Sunday, December 20, 2015



Free associating on the Sunday morning before Christmas, though Christmas has very little to do with it.  An open winter.  This morning is bright, as has been promised for a week without arriving.  The occasional thud of a car door as the Baptists arrive at their church next to me.  Cats were up at 5AM in the dark wanting food, which I should not have provided because now they’ll be up at the same time every day.  It works in the summer.

The Striped Terror rather likes the maternal vibe of Crackers and slips up to bury his nose in her yellow fur, but the old duchess hisses hard to drive him off.  Still, she lets him be close.  And then comes the Dust Bunny, who has a big crush on the Striped Terror though he’s only half as big, and he wraps himself around Stripes in a hug as wide as he can manage.  Until I stick my head out, which freaks him so much he bails over the footboard and crashes to the floor.  He’ll be back.  Meanwhile Squibbie sleeps in dignity under the cat warming light bulb out by the computer.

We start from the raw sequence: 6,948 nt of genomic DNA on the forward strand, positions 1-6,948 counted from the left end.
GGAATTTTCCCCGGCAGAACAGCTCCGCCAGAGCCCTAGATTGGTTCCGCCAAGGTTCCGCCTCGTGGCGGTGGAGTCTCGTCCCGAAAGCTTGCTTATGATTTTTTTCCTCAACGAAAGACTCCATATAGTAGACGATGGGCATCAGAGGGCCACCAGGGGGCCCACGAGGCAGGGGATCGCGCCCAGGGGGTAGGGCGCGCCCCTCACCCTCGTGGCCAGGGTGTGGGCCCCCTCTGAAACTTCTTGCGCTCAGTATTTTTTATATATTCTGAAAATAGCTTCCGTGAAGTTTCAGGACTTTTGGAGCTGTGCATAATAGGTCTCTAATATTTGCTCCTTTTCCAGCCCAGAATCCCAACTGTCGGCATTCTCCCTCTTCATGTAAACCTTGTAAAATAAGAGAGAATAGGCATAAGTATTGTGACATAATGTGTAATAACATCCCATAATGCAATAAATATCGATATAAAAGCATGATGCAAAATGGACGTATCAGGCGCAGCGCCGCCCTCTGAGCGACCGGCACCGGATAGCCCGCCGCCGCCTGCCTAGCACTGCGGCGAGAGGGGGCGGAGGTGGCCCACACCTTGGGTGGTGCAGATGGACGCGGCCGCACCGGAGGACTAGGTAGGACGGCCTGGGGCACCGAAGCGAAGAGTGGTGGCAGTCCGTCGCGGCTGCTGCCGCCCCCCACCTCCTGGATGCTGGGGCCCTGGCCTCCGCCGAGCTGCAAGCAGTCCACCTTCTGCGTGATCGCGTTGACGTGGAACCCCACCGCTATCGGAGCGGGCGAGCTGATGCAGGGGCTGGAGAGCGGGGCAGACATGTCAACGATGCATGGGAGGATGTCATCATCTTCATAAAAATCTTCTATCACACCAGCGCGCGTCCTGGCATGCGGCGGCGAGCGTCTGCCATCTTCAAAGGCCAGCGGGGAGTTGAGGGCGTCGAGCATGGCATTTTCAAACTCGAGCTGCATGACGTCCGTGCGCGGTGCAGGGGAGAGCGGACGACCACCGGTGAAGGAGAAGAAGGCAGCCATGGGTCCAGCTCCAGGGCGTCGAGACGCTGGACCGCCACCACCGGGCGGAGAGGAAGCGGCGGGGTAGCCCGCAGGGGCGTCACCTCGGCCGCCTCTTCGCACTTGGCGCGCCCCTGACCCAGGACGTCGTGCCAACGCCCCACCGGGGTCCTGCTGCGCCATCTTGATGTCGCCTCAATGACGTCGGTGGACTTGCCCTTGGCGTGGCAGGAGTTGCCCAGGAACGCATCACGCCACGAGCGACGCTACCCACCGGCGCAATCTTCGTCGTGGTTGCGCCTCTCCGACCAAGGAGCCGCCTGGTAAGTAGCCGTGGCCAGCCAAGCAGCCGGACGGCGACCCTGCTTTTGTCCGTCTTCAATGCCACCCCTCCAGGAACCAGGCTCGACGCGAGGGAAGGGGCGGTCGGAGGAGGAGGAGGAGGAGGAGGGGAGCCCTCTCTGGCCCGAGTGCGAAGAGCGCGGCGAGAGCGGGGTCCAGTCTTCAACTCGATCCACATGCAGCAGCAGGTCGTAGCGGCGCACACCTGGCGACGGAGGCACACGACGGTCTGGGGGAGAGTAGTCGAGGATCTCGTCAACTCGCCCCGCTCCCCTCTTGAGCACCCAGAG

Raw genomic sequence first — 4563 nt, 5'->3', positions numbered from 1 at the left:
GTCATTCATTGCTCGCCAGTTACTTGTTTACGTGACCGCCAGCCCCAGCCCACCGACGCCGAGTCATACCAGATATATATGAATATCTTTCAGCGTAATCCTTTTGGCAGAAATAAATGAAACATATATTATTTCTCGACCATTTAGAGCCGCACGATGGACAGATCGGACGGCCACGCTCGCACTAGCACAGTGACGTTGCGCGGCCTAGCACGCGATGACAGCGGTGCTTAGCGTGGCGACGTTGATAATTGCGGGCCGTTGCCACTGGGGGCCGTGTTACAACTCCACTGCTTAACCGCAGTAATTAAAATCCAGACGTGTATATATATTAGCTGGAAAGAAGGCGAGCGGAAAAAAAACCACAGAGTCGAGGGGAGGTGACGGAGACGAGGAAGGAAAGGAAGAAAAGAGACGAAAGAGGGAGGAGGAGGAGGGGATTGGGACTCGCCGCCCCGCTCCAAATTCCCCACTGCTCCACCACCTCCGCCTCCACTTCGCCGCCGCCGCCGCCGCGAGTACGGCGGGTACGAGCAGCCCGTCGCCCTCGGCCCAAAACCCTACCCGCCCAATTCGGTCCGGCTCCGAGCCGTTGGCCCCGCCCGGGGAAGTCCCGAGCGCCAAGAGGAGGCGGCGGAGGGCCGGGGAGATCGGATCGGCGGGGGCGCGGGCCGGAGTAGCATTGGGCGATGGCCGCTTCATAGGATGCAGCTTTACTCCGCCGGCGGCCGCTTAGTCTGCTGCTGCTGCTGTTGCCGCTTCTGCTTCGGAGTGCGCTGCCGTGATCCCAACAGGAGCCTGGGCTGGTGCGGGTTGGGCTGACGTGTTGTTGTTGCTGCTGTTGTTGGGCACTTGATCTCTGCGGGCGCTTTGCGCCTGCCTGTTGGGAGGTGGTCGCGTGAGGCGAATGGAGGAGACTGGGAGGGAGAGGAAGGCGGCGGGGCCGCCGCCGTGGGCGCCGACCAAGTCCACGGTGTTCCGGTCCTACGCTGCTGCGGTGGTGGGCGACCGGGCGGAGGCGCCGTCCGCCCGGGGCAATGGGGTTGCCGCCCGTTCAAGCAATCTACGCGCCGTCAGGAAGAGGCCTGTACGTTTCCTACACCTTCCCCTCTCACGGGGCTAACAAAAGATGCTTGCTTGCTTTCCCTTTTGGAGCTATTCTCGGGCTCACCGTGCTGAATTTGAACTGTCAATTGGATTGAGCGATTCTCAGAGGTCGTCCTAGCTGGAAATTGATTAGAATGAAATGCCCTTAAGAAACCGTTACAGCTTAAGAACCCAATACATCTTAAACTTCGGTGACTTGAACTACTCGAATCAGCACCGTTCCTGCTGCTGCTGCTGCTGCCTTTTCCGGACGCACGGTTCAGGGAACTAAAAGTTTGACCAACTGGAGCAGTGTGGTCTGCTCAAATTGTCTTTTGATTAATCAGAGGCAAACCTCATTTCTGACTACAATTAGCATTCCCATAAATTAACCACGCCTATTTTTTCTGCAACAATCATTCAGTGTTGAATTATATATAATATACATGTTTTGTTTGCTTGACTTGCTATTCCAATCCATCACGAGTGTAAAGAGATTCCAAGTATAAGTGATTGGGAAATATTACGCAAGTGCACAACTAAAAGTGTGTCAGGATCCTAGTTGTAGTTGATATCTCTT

The Striped Terror restraining the Dust Bunny.  Sorta.

I’ll try Gendlin’s “Focusing” technique, imagining an attic or a threshing floor where one can identify issues and put them aside to clear a space for something important.  It turns out this is actually how the brain works, except it’s impossible to understand without metaphors like floors and crates and boxes.  “The Working Platform” they sometimes call it.  I won’t number the issues I’m pushing aside because then you might consider them “listicles,” and they’re not.  They are true concerns.

A pressing issue is “infrastructure”, both physical like the sewers and power poles and political like the deterioration of prior assumptions and arrangements about reservations and small towns.  Reservations cannot now be as separate as intended when they were so different that they were still adjusting to horses -- very successfully.  But they can’t just be thrown in with everyone else without losing their identity and their rights.  Small towns were once organically generated when there were enough people to need services like stores, schools, churches and police.  But now that the numbers are sinking, we’re in an awkward place.  Put that crate over there.